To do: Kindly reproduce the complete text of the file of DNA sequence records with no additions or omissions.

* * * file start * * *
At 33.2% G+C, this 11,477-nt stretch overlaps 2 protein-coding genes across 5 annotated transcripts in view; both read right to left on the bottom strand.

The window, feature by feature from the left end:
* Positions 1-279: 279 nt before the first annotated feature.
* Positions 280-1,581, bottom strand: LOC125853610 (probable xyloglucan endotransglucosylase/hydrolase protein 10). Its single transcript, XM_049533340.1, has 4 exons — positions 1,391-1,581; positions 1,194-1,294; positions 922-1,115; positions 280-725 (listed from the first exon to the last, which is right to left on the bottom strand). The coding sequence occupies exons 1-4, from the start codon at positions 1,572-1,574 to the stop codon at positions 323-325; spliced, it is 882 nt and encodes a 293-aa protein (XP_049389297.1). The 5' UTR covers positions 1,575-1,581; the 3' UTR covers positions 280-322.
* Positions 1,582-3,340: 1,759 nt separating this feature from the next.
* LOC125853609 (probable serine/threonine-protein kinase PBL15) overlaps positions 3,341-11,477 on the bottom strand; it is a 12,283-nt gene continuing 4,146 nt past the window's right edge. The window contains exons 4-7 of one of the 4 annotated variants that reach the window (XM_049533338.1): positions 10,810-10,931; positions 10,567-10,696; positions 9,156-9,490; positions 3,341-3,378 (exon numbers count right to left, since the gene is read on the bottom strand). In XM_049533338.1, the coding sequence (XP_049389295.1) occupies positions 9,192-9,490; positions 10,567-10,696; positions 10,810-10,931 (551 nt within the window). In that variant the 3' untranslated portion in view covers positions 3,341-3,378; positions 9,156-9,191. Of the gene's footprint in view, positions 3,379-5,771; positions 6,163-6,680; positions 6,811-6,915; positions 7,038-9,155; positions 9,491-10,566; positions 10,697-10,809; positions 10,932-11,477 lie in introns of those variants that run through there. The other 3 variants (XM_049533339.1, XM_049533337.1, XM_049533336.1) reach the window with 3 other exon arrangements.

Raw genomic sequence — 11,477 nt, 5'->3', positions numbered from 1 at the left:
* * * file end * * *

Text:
At 33.2% G+C, this 11,477-nt stretch overlaps 2 protein-coding genes across 5 annotated transcripts in view; both read right to left on the bottom strand.

The window, feature by feature from the left end:
* Positions 1-279: 279 nt before the first annotated feature.
* Positions 280-1,581, bottom strand: LOC125853610 (probable xyloglucan endotransglucosylase/hydrolase protein 10). Its single transcript, XM_049533340.1, has 4 exons — positions 1,391-1,581; positions 1,194-1,294; positions 922-1,115; positions 280-725 (listed from the first exon to the last, which is right to left on the bottom strand). The coding sequence occupies exons 1-4, from the start codon at positions 1,572-1,574 to the stop codon at positions 323-325; spliced, it is 882 nt and encodes a 293-aa protein (XP_049389297.1). The 5' UTR covers positions 1,575-1,581; the 3' UTR covers positions 280-322.
* Positions 1,582-3,340: 1,759 nt separating this feature from the next.
* LOC125853609 (probable serine/threonine-protein kinase PBL15) overlaps positions 3,341-11,477 on the bottom strand; it is a 12,283-nt gene continuing 4,146 nt past the window's right edge. The window contains exons 4-7 of one of the 4 annotated variants that reach the window (XM_049533338.1): positions 10,810-10,931; positions 10,567-10,696; positions 9,156-9,490; positions 3,341-3,378 (exon numbers count right to left, since the gene is read on the bottom strand). In XM_049533338.1, the coding sequence (XP_049389295.1) occupies positions 9,192-9,490; positions 10,567-10,696; positions 10,810-10,931 (551 nt within the window). In that variant the 3' untranslated portion in view covers positions 3,341-3,378; positions 9,156-9,191. Of the gene's footprint in view, positions 3,379-5,771; positions 6,163-6,680; positions 6,811-6,915; positions 7,038-9,155; positions 9,491-10,566; positions 10,697-10,809; positions 10,932-11,477 lie in introns of those variants that run through there. The other 3 variants (XM_049533339.1, XM_049533337.1, XM_049533336.1) reach the window with 3 other exon arrangements.

Raw genomic sequence — 11,477 nt, 5'->3', positions numbered from 1 at the left: